There are some amazing trips where you do not need to have everything planned out. Trips where having more flexibility allows you to meet extraordinary new people who may have just discovered a mysterious hidden temple in the jungle and they invite you to trek to it with them for a once in a lifetime adventure. China is not that trip. When I discovered that China offers a 72-hour transit visa to encourage tourism during long layovers, I jumped on the opportunity. By design, this was to be a quick stop that would allow me to avoid visa hassles, efficiently visit all the major tourist spots, and make it back to the airport in the strict 72-hour limit. Since the primary purpose of my visit to China was just to hit the iconic sites for this trip, so the transit visa was an excellent option. Since it was still a fairly new choice when I visited in 2014, the border entry guards were very unfamiliar with the regulations which meant that I spent several hours stuck in the border entry line arguing with the officials in the airport. Eventually, after sufficiently demonstrating that I had departure tickets and met all of the requirements listed directly on their official website, the guards stamped my passport and let me through. Unfortunately, since the entry process took several hours, I had missed the final train going into town and had difficulty finding anyone to help me locate a different method of transit.
As I struggled to find a bus or taxi, I quickly realized just how restricted the internet was in China as the searches on my iphone came back blocked or were not translated into English. Eventually, I found a bus sign that listed the same name as the train stop I was supposed to get off at. I crossed my fingers and bought a ticket. Turns out it was the same stop and finally I made it all the way into downtown Beijing. However, I misread the sign and got off the bus a stop too early. Luckily a kind local man saw me wandering around muttering unintelligibly at my map and gave me directions to my hostel.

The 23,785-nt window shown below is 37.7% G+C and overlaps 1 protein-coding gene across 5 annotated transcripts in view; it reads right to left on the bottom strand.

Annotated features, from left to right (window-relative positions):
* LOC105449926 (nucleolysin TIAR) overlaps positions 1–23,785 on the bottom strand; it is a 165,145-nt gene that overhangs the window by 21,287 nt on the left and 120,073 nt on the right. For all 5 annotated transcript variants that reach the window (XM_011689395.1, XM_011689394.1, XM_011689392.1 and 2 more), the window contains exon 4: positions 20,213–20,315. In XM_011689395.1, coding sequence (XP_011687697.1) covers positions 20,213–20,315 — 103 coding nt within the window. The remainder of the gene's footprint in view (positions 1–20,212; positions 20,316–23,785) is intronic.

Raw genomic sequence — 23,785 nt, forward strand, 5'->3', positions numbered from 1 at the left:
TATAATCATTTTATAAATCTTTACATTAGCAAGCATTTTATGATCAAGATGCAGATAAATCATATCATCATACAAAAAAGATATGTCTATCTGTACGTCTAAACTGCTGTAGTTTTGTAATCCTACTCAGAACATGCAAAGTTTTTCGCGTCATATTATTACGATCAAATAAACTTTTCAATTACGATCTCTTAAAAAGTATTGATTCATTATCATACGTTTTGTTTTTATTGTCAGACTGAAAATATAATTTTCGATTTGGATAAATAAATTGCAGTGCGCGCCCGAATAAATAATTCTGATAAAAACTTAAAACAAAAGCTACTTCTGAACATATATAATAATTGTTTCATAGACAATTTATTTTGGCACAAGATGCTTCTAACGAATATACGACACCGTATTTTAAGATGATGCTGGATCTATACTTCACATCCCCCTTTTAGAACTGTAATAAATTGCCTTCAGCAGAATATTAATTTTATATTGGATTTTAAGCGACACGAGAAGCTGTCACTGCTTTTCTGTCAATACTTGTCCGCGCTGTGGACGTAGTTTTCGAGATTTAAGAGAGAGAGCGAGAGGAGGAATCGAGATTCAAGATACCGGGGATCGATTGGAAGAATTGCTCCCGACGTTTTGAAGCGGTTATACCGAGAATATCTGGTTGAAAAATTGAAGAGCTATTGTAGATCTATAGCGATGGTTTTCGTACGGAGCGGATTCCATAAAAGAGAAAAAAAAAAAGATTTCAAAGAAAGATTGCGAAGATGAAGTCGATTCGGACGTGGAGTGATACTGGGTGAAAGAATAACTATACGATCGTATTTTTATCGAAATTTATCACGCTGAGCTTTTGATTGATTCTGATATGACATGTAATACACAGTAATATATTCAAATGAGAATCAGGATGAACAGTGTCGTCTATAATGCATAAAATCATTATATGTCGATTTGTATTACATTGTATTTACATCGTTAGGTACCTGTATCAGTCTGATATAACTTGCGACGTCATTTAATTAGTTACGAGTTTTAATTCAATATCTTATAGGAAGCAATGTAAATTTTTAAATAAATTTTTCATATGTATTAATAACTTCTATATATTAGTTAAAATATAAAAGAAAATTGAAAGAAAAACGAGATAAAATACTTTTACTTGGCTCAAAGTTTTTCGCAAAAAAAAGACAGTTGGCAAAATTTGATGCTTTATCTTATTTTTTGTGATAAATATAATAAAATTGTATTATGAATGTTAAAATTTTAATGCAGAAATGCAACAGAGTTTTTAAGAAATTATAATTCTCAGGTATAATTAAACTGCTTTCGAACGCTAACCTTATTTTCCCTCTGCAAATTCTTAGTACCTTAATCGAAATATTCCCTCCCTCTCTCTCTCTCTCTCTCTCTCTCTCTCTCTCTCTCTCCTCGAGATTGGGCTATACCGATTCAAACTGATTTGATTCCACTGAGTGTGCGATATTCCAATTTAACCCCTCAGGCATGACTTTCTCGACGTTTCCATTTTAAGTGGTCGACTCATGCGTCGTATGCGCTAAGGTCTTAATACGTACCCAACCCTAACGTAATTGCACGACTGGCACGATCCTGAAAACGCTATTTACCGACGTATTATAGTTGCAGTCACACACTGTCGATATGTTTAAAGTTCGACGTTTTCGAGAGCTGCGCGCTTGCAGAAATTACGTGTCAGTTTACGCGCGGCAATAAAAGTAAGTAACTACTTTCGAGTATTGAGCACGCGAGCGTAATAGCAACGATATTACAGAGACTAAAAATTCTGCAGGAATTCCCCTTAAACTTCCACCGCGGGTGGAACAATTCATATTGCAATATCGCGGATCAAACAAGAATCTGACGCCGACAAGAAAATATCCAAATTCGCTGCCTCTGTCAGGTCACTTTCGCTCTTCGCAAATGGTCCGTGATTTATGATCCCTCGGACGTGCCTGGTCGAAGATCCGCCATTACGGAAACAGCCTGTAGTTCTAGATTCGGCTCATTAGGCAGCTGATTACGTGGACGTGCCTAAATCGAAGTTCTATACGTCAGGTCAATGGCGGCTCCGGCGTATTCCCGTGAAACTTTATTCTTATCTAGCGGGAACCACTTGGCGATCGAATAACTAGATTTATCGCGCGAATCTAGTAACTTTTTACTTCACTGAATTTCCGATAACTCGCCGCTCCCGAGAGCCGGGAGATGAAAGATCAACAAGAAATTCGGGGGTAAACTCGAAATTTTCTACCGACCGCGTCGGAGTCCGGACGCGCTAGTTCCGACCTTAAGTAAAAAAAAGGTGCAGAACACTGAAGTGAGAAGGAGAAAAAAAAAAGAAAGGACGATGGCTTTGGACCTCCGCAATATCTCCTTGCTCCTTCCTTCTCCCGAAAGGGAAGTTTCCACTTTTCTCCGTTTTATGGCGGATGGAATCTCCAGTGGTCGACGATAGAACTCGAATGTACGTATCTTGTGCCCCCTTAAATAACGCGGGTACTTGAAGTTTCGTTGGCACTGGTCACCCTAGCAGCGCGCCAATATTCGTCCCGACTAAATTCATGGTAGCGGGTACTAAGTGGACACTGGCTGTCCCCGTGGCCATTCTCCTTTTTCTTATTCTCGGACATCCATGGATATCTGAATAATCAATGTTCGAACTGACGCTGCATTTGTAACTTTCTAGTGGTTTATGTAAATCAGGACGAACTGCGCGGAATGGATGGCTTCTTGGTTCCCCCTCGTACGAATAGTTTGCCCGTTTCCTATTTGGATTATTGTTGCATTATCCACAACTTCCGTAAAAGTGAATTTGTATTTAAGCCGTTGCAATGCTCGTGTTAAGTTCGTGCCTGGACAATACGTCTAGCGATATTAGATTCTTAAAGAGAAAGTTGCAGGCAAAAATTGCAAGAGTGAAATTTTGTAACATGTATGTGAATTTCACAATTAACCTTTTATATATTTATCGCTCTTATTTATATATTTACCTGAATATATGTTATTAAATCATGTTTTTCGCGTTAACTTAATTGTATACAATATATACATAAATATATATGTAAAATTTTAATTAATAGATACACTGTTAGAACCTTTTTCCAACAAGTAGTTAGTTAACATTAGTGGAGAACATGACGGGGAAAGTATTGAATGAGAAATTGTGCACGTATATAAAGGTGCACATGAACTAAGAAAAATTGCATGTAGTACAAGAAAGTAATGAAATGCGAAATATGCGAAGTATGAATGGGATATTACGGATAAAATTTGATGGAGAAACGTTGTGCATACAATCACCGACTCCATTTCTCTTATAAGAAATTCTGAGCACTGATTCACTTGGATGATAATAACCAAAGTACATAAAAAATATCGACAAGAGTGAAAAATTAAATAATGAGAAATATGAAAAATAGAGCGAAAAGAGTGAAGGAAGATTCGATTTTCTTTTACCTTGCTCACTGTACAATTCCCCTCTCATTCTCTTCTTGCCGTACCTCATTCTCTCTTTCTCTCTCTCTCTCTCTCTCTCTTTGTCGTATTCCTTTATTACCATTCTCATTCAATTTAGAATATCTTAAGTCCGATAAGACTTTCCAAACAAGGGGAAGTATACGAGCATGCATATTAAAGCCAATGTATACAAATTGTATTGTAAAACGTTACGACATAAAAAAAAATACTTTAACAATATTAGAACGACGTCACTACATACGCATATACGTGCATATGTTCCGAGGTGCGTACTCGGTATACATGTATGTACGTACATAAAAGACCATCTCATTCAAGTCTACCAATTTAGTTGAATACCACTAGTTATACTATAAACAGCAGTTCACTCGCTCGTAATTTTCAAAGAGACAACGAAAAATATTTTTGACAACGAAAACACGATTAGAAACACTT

Due to the visa entrance issues, I ended up missing the first afternoon and evening on my itinerary, further limiting the condensed plan. That being said I found that it was still possible to visit Tiananmen Square, the Forbidden City, the Silk Market, try roasted duck and lots of food cart delicacies, as well as spending a full day on the Great Wall of China. Starting at 5 am the first day, I did an early morning visit of Tiananmen Square and the Forbidden City which were right beside the hostel. At that early hour both were nearly empty of the tourists’ crowds. Almost all of the main tourist spots are within walking distance of each other with the assistance of a clear map! For the sake of saving time and ensuring I caught my flight the next evening, I opted to hire a driver for the day ($100) when going out to the Great Wall in order to maximize the time I could spend actually exploring on it. While it is possible to use public buses to get out to sections of the Great Wall, they are notoriously slow and difficult to get a seat on and with the language barrier I wanted to avoid the hassle all together.